Memory

There’s this game I used to play when I was a little girl – maybe 10 or 12. My grandmother lived about 15 minutes from us by car through narrow, cobblestone streets, neighborhoods of small, square houses with messy gardens and metal gates.

We visited her almost every Sunday. My brother and I sat in the back of our little Trabi, bouncing around as we made our way through the city. I am sure I played this game on summer days too, but now that I think back I can only see those streets on dark, gray afternoons. We passed whole rows of these little houses, all exactly alike, except maybe one was cream, another a faded brick, maybe brown. Wooden shutters on the windows, tile roofs, cracked pavement out in front. Brick walkways lead from the gate to the front door.

I would press my face to the window of the car and imagine myself and my life in one of those little houses. I would imagine the weight of a big, metal key in my hand as it opened the gate. The pull of the grocery bags on my arm, full of pastries and cheese and fruit. I imagined what it felt like to come home to a family – not my parents and my brother – but a husband and children.

I loved to think about filling kitchen cupboards and the fridge and feeding all of us at a big, round table under a warm light. I imagined the sound of plates as they touched the table, the clink muffled by a tablecloth, the sound of milk glug-glugging into a glass, chairs being pulled closer to the table. Warm chatter, laughter, dishes in the sink, the sound of TV in the living room, newspaper rustling, the washing machine quietly humming.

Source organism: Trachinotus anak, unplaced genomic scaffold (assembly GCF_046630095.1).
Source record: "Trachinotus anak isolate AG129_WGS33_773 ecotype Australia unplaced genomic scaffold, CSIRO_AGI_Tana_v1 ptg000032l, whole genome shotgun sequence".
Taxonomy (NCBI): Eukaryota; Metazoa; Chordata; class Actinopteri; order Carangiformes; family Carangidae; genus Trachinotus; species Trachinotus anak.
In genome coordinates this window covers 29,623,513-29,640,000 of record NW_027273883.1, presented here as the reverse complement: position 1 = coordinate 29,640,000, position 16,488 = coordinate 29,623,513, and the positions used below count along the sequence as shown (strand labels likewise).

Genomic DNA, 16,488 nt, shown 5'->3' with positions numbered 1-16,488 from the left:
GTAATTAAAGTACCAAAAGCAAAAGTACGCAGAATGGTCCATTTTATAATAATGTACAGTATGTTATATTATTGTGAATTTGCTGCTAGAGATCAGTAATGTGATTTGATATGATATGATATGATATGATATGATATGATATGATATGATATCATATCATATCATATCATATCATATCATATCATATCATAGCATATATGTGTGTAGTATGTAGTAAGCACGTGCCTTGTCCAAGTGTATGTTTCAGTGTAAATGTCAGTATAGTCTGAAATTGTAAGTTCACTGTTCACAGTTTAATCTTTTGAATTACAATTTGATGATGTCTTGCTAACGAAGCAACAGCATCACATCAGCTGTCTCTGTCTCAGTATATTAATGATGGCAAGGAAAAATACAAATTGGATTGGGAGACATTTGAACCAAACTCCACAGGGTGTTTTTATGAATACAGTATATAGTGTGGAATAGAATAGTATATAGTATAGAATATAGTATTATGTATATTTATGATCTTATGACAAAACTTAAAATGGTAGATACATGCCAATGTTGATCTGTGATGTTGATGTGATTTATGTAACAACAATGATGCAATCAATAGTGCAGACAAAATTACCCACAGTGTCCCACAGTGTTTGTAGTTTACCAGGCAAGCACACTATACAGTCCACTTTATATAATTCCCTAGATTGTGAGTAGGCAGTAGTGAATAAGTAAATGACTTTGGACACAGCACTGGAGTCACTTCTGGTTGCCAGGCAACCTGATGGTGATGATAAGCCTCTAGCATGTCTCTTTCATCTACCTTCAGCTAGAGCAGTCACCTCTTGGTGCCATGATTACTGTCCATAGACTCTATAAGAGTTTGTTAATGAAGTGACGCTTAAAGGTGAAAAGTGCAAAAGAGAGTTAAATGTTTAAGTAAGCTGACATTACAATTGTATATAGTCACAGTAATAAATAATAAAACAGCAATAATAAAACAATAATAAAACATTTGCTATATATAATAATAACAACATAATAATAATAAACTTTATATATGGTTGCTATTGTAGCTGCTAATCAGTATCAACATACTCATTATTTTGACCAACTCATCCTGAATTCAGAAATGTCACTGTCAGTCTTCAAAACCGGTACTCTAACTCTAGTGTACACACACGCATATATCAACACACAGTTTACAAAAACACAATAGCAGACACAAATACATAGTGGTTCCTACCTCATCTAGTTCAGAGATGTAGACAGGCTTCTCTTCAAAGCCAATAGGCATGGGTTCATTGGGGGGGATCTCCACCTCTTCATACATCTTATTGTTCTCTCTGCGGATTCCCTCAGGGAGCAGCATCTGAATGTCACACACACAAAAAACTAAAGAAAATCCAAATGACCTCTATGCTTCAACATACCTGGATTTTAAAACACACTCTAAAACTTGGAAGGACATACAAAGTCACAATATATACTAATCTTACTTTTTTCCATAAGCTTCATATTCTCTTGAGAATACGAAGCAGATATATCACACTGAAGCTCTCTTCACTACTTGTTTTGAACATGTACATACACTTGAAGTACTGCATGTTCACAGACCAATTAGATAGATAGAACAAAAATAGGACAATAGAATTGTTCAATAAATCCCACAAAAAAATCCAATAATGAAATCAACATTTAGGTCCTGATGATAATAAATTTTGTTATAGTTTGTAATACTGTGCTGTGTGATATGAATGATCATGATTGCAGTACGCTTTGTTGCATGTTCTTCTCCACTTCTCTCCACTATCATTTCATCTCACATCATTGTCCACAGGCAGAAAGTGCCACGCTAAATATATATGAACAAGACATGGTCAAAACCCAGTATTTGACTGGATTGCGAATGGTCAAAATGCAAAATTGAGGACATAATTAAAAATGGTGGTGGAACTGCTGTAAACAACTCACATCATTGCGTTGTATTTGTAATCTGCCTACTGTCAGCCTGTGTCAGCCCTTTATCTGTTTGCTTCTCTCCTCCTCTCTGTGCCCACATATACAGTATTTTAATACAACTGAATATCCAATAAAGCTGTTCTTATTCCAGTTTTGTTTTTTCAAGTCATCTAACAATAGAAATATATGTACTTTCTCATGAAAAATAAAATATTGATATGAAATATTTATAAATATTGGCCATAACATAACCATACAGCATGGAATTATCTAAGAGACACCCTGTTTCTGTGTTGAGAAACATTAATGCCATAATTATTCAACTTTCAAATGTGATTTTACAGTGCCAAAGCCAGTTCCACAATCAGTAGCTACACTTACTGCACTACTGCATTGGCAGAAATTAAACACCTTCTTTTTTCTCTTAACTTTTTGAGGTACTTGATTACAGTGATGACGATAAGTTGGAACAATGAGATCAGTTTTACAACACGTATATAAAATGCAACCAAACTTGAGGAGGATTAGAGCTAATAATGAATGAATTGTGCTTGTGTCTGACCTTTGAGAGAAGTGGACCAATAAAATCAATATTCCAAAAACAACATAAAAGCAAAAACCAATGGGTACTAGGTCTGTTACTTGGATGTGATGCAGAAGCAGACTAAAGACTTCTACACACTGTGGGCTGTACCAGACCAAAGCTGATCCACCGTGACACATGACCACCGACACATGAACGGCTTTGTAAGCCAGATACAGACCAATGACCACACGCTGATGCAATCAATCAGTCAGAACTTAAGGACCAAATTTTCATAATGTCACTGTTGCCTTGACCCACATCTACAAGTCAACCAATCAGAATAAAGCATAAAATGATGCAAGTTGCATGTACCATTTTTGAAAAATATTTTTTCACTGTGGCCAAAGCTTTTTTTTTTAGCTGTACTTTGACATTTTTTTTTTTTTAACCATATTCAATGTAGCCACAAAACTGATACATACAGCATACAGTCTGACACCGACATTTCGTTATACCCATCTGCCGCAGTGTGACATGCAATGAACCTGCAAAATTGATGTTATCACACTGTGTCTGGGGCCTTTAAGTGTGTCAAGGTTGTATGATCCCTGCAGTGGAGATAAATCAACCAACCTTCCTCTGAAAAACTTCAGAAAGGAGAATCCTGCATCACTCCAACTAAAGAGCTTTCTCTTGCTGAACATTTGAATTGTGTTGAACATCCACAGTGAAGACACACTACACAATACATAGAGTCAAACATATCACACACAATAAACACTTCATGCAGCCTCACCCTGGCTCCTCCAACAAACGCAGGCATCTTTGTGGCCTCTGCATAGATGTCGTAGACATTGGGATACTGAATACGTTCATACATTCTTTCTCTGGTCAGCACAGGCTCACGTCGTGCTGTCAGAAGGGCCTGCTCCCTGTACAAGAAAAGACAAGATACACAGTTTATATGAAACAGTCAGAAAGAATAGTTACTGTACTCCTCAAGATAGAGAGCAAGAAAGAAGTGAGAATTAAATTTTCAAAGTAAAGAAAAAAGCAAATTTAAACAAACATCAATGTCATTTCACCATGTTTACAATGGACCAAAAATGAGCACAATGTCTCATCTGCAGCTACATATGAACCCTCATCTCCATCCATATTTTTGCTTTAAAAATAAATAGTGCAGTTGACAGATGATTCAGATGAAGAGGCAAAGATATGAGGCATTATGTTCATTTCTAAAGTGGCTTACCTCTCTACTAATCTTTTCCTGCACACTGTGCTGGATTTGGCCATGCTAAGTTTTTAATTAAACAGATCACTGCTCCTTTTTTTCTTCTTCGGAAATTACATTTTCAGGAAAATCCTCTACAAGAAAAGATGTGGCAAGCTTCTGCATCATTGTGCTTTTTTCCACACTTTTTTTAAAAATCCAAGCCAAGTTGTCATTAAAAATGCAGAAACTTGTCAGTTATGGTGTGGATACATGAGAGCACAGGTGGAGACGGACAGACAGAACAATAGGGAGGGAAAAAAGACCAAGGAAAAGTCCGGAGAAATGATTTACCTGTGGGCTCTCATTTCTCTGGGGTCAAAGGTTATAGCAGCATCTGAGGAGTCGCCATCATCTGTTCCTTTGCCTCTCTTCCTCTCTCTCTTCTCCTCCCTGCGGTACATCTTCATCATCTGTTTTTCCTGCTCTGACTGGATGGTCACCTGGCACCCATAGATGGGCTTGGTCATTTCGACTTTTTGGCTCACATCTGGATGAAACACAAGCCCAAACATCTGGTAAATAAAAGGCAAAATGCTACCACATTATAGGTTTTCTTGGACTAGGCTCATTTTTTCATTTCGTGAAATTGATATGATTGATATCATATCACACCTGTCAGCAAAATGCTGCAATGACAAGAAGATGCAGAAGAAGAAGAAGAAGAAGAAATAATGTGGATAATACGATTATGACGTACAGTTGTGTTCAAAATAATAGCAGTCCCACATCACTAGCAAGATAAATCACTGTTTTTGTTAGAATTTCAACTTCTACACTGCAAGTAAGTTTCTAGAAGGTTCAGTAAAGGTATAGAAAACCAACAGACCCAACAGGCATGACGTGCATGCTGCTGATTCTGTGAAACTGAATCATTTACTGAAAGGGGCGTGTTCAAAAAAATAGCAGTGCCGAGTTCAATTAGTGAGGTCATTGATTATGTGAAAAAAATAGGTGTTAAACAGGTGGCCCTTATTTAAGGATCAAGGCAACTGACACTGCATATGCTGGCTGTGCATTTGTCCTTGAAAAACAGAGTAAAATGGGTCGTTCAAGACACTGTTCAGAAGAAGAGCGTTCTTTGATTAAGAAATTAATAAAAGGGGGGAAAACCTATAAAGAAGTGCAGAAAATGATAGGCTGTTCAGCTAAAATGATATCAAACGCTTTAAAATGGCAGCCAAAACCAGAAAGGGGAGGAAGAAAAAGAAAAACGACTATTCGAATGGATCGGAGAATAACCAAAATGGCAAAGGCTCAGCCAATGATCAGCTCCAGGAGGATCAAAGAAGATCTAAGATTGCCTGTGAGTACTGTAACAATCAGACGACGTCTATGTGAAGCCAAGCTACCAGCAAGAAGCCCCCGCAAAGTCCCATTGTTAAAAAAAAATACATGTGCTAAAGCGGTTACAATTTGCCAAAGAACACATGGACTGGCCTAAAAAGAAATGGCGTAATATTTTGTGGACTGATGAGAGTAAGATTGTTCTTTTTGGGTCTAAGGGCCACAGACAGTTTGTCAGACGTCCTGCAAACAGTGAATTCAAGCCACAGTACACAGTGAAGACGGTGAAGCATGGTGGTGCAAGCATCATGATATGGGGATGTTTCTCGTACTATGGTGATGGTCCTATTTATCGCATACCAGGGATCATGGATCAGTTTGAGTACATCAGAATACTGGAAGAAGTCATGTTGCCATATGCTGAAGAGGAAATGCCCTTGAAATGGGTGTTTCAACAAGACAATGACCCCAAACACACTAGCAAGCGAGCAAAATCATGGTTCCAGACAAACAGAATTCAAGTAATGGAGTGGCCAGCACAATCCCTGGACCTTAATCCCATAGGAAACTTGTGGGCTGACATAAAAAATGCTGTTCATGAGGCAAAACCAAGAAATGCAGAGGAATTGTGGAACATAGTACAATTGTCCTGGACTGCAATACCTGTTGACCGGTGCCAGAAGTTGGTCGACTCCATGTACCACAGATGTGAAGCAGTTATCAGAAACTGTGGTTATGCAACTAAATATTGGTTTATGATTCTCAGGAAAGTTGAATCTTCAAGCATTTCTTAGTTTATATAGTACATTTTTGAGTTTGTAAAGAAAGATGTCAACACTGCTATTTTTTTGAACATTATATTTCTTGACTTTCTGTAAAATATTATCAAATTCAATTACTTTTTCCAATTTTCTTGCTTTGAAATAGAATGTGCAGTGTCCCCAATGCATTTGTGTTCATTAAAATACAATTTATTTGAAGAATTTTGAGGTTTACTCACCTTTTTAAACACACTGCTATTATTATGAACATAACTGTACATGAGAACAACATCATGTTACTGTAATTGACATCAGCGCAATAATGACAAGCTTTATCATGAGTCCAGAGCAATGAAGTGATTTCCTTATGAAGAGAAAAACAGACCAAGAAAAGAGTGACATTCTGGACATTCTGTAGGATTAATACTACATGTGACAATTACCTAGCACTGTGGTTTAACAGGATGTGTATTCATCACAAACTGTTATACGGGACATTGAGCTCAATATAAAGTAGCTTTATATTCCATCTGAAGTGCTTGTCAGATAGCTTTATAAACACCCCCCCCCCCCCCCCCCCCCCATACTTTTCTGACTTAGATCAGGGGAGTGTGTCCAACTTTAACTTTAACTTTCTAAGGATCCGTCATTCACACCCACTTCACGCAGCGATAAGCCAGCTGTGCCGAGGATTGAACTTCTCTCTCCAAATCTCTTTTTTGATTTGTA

It made me shiver to think about what it would be like to own it all. It wasn’t the ownership that excited me – I didn’t know or understand what that was about. What I wanted I think was the responsibility, the weight of adult life in my hands, to be busy with small, important things like ironing shirts and washing sheets.

Sitting in that cold car these thoughts always made me feel so warm and cozy. I could see myself so clearly as an adult and I so relished this imaginary life with its everyday noises and smells. Whatever doubt or questions I had about where my life was heading floated away during those short car trips, because in my mind there I was, settled, grown up. Ready.

I haven’t thought about this game for years – or decades even – until a few weeks ago when we were once again on our way to my grandmother’s flat, crammed into the back seat of a rental car with my brother and his wife.

We had just left the cemetery where my grandmother’s ashes were scattered in a fountain. The city was especially cold and foggy and my little neighborhood seemed small and dirty.

We stopped at a light in front of one of the houses and suddenly it occurred to me that I have everything I imagined back when I was little – a small square house, the big table I share with a man and a little boy, the full cupboards, the humdrum of quiet evenings at home. It’s all there – far away from where I first imagined it, but there.

It is everything I ever wanted. It’s nothing like I ever imagined.

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